The Bartlett Western Railway was chartered on June 17, 1911, by J. W. Jackson and others as a successor to the Bartlett-Florence Railway Company, which had been sold under foreclosure on May 29, 1911. The line was located in Williamson County. The capital was $25,000, and the business office was at Bartlett. The road was mainly chartered by non-county residents who sought to make a profit from the traffic in cotton. Members of the first board of directors included W. J. McDaniel, H. W. Peck, and John R. Graham, all of Dallas; and G. W. Hubbard of Teague, John C. Collins of Houston, C. C. Bailey of Bartlett, and John McDowell of Florence.
The Bartlett Western acquired eleven miles of railroad operating between Bartlett and Jarrell, and in 1912 completed its line to Florence. Its stations between Bartlett and Florence were named St. Matthew, St. Mark, St. Luke, and St. John. The company was successful for a number of years, during which it primarily hauled cotton; in 1912 it carried 53,750 tons of the fiber. In 1916 the company owned one locomotive, eighteen freight cars, two passenger cars, and eight company cars and earned $3,817 in passenger revenue and $30,327 in freight revenue. In 1926 the road was listed by the Railroad Commission as a Class II railroad and owned one locomotive, thirty freight cars, two passenger cars, and three company cars. Earnings for that year included $1,611 in passenger receipts and $27,467 in freight revenue.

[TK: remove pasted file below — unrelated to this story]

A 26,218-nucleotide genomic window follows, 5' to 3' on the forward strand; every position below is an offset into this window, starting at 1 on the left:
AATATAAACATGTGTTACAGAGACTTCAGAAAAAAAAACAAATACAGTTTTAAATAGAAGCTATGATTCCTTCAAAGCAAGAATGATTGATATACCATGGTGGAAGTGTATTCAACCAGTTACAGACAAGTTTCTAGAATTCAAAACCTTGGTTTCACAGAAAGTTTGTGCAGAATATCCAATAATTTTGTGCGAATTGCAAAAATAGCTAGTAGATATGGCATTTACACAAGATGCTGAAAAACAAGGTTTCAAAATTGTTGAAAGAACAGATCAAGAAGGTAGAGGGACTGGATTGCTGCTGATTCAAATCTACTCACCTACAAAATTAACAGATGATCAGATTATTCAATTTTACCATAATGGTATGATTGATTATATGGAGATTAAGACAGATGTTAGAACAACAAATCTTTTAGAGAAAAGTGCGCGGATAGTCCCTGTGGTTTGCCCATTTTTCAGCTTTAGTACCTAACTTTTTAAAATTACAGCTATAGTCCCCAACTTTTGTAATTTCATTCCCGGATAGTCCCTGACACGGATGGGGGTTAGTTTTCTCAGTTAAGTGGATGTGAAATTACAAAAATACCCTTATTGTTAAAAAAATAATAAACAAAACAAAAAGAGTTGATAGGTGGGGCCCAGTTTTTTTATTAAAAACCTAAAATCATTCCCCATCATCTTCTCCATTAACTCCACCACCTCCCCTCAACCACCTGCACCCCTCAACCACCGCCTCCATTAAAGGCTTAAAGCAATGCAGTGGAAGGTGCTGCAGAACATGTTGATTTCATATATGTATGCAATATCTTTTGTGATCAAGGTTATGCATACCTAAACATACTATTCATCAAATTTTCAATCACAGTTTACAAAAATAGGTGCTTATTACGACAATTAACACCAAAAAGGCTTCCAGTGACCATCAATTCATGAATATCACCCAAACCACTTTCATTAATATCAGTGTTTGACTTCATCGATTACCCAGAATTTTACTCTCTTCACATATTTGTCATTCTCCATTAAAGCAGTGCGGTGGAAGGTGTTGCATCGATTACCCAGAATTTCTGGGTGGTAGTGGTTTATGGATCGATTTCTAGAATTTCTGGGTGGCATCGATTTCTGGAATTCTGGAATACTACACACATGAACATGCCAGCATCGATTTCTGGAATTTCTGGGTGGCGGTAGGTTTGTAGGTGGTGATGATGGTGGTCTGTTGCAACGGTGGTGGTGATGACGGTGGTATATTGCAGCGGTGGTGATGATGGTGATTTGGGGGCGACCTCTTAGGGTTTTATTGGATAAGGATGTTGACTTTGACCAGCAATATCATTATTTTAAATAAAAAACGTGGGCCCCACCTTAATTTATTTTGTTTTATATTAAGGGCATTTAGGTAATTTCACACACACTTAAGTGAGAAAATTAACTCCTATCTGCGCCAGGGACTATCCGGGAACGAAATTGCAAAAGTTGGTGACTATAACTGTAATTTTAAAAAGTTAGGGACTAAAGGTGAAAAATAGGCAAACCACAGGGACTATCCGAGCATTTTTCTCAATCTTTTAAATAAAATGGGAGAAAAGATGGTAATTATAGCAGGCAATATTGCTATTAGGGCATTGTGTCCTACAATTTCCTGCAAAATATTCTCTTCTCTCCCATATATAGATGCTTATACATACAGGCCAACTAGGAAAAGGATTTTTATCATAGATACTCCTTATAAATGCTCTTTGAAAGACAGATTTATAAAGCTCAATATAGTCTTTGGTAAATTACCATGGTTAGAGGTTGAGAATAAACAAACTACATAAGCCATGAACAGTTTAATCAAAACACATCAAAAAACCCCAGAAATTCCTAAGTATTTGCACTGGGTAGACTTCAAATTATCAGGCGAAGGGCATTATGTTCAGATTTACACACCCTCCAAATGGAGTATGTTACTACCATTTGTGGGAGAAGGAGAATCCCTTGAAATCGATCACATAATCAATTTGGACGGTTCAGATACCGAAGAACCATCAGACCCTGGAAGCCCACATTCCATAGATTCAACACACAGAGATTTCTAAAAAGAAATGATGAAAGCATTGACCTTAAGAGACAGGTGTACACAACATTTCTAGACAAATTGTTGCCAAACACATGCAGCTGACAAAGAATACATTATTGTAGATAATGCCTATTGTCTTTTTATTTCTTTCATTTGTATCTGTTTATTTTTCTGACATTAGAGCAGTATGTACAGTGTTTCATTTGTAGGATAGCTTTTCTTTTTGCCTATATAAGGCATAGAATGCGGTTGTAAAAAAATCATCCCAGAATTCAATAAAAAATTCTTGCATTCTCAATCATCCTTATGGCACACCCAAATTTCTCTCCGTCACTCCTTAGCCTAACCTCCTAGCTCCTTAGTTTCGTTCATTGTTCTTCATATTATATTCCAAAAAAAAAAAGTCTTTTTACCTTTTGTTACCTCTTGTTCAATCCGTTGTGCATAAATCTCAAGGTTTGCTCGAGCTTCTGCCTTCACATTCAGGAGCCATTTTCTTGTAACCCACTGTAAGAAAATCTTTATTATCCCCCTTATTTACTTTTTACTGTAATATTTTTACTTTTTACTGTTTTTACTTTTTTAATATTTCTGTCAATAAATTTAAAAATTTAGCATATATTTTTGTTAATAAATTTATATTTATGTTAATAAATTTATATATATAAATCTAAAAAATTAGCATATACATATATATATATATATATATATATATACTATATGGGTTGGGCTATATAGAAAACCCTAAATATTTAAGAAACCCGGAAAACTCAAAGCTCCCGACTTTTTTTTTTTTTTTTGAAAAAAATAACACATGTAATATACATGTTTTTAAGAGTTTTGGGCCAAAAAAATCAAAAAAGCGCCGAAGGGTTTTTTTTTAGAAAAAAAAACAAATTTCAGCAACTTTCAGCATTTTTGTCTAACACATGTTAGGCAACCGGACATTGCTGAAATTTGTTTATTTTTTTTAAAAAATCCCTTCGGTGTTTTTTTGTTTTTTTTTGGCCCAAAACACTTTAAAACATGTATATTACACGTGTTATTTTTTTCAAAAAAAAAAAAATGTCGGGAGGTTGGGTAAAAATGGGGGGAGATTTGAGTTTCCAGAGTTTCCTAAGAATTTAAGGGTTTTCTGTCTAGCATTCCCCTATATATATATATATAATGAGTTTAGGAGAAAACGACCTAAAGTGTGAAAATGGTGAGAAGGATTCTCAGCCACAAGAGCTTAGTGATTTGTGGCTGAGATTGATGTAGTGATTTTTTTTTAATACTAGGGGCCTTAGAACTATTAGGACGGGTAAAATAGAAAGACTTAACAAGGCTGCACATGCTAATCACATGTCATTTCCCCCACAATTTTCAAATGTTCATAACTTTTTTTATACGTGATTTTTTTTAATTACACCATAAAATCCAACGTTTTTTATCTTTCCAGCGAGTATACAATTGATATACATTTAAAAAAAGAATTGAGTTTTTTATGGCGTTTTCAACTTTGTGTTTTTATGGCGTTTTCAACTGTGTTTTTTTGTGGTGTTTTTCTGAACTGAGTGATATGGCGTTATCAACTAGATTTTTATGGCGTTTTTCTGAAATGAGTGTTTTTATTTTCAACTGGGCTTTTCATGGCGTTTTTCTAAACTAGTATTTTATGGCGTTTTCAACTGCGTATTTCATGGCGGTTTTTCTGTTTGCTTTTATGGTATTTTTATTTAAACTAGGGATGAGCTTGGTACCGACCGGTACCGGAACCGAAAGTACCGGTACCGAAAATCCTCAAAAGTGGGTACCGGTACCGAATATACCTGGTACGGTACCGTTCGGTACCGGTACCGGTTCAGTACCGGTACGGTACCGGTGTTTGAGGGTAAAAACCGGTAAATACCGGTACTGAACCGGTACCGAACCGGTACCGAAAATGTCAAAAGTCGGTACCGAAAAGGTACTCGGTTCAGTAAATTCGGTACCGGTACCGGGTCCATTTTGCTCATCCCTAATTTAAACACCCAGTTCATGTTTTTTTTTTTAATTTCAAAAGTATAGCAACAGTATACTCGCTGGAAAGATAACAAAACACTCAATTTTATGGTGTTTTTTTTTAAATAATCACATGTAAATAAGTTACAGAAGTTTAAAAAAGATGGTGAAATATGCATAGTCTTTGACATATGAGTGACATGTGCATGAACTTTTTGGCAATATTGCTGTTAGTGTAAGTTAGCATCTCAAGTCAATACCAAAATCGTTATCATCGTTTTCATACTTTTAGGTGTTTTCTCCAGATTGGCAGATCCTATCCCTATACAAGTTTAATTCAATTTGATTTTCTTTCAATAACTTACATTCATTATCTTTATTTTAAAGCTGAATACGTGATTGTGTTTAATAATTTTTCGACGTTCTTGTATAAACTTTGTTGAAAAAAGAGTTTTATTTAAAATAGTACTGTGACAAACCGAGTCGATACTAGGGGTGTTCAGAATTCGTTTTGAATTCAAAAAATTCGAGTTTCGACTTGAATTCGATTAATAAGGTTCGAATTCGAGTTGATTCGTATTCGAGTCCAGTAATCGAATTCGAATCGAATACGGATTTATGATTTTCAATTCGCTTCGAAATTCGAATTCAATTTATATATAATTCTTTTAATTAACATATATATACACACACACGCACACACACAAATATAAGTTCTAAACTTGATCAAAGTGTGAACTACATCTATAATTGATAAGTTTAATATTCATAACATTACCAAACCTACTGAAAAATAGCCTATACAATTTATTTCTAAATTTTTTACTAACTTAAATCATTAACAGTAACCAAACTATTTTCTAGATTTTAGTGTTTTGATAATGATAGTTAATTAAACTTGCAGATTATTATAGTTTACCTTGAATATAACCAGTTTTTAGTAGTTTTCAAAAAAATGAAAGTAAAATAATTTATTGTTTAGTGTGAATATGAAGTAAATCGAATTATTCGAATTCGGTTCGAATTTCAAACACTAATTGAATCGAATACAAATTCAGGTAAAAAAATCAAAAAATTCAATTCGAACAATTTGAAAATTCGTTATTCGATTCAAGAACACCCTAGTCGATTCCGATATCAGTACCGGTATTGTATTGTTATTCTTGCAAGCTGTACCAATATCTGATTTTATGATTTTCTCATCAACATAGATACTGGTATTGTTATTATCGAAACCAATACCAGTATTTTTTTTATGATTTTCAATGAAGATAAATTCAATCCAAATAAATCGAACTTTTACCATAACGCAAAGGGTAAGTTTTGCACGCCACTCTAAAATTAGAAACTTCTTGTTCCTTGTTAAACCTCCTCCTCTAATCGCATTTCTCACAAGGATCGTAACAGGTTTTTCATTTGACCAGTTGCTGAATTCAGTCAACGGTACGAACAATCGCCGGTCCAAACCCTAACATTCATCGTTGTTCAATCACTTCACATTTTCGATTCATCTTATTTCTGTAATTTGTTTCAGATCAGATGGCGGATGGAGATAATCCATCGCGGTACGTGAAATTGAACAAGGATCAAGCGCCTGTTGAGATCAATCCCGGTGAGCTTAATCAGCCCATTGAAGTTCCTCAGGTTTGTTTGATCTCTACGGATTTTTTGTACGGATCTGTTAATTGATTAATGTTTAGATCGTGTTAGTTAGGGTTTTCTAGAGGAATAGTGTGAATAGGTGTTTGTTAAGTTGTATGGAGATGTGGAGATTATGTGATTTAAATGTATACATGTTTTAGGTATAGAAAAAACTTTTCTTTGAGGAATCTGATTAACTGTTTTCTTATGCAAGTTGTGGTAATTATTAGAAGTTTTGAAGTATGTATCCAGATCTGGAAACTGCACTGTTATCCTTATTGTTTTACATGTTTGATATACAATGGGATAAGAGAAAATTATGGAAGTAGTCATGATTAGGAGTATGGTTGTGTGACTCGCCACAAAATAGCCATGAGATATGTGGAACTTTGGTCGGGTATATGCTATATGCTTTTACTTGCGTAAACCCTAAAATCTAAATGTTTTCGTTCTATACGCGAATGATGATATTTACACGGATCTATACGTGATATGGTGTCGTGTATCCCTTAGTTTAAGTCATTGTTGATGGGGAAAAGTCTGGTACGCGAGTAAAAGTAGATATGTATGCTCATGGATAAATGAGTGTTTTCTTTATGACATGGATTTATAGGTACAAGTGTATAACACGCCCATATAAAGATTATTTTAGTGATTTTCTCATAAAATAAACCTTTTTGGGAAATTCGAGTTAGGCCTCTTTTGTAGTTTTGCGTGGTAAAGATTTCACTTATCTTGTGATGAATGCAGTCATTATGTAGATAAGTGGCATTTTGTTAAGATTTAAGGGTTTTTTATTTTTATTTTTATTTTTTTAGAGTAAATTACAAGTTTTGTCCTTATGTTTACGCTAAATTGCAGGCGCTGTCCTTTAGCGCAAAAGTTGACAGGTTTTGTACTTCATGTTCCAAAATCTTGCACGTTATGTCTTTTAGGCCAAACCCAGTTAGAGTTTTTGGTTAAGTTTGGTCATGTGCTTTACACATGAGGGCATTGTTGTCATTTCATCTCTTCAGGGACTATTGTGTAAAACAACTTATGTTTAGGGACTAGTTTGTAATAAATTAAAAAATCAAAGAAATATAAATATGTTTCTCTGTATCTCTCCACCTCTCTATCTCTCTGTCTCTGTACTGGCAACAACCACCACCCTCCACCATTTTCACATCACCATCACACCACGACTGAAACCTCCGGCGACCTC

But cars jumped the tracks so often that the line became known as the "Bullfrog line." In 1926 Texas began to experience a decline in cotton prices. By 1931 the Bartlett Western was listed as a Class III railroad, and its earnings for that year were down to $6,908. The company's last president was Marie Cronin. The Bartlett Western and its twenty-three miles of track were abandoned on October 11, 1935.